Imagine if Harry and his intrepid Chicagoans make it to the ancient temple deep in the jungles of Mexico, and they all get their asses handed to them. Total TPK. The Red Court remains intact, the White Council is now shocked and stunned with the death of several senior council members, and your players now have a big void they can fill with their own characters.

In other words, remove the protagonists from the picture entirely. Now the party isn’t relegated to supporting cast status.

How do you handle problems with canon?

Written by

Stu Venable is the producer of Happy Jacks RPG Podcast and writer and editor of He is founder and director of the Poxy Boggards and a member of Celtic Squall. He holds a degree in Journalism and Public Relations from California State University, Long Beach. He is a husband and a father. He hates puppies.

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8 Responses to "Problems With Canon"

  1. Andreas DavourNo Gravatar says:

    Don’t play in games/settings with canon. It just makes my head hurt and it’s totally not worth it.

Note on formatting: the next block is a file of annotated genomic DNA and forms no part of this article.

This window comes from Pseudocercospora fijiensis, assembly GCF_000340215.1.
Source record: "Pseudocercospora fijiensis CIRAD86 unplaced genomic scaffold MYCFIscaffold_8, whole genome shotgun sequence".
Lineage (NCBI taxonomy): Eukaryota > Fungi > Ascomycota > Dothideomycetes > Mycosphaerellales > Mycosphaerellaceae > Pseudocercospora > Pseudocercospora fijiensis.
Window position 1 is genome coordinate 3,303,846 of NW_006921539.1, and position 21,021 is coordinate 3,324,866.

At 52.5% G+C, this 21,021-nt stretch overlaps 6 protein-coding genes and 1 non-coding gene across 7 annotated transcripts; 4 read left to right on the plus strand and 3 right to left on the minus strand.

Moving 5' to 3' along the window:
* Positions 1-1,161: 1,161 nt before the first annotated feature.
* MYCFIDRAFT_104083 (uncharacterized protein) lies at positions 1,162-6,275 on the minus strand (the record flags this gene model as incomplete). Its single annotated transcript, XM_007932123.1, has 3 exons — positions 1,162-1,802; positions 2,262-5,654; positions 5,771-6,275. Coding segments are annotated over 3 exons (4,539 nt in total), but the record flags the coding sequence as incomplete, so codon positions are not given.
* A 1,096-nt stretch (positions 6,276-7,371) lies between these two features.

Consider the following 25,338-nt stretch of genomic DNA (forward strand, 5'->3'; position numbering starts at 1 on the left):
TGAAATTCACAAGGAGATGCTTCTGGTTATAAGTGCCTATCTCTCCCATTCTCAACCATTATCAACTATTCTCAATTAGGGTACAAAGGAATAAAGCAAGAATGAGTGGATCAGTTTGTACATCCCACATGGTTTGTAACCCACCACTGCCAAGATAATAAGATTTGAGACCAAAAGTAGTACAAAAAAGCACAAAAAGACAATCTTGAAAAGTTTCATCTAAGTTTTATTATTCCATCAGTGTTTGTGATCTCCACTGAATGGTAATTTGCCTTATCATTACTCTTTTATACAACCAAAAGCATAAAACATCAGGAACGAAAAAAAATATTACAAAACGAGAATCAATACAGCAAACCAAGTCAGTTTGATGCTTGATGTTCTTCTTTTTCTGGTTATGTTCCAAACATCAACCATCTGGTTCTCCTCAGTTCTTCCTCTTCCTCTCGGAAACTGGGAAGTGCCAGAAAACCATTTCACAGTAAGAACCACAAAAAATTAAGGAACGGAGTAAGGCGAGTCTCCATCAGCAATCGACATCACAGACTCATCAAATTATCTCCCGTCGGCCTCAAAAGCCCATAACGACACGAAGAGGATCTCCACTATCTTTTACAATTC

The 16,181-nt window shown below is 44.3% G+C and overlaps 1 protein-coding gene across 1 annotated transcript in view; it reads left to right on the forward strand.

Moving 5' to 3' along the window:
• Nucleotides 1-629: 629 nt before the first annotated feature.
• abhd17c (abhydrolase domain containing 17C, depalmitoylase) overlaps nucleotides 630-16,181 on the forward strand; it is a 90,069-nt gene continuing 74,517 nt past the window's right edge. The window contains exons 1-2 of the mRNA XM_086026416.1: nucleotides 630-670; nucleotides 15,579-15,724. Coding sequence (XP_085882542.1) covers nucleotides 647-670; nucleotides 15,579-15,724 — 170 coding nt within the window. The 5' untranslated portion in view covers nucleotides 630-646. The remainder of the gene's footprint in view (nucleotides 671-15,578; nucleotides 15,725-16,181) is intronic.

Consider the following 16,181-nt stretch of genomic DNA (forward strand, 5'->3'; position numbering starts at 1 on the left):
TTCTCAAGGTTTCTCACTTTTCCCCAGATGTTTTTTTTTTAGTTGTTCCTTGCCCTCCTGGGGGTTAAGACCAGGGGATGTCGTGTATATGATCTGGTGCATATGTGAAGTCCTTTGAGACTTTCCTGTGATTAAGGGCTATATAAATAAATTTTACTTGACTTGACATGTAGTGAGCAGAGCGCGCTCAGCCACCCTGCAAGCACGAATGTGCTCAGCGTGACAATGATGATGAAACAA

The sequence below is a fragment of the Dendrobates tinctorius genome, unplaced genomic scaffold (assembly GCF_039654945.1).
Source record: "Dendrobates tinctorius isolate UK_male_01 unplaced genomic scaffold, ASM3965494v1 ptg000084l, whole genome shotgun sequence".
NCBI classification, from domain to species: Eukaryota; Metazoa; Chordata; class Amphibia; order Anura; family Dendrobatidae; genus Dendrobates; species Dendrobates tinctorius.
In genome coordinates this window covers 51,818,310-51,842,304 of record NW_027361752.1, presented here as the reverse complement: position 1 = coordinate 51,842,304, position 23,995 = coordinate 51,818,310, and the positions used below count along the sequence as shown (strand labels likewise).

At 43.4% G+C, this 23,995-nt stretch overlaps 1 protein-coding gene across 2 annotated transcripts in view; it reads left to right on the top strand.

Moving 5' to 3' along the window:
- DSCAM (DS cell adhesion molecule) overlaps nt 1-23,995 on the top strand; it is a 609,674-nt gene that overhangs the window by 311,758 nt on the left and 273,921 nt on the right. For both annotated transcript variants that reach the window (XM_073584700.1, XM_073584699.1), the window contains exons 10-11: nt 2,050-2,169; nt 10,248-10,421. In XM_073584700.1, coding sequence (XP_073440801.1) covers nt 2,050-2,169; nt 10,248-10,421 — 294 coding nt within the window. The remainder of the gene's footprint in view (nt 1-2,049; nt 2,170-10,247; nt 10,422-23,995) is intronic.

2. Xer0No Gravatar says:

    For me, having run several DFRPG games now, I always base my games either in the past, since I love alt-history stuff or I’ve set my games up to involve minor players in a different city. I ran a game that involved PCs at the Waist-Deep level set in the Capitol in DC. My alt-history games have been set in the post-Civil War American West and Cold War Berlin.

    I don’t think I’ll ever incorporate DF cannon into my games, other than setting material – there’s so much more out there to explore.

  3. BrianNo Gravatar says:

    Longtime listener, first time posting, I think. Cannon, well In some instance I would stick more to cannon if the party was close to the source. Meaning the location that cannon takes place. The majority of the time though I drop cannon and the players know this. Being a primarily D&D player in Forgotten Realms this could be an issue sometime with players who were fans of the novels by Greenwood.

    My general reply was always “Yeah, that’s great for ED but this is our story”. The fiction of a setting is a fantastic resource for running a game in it. Though it should never overshadow what the players are doing.

  4. ChuckNo Gravatar says: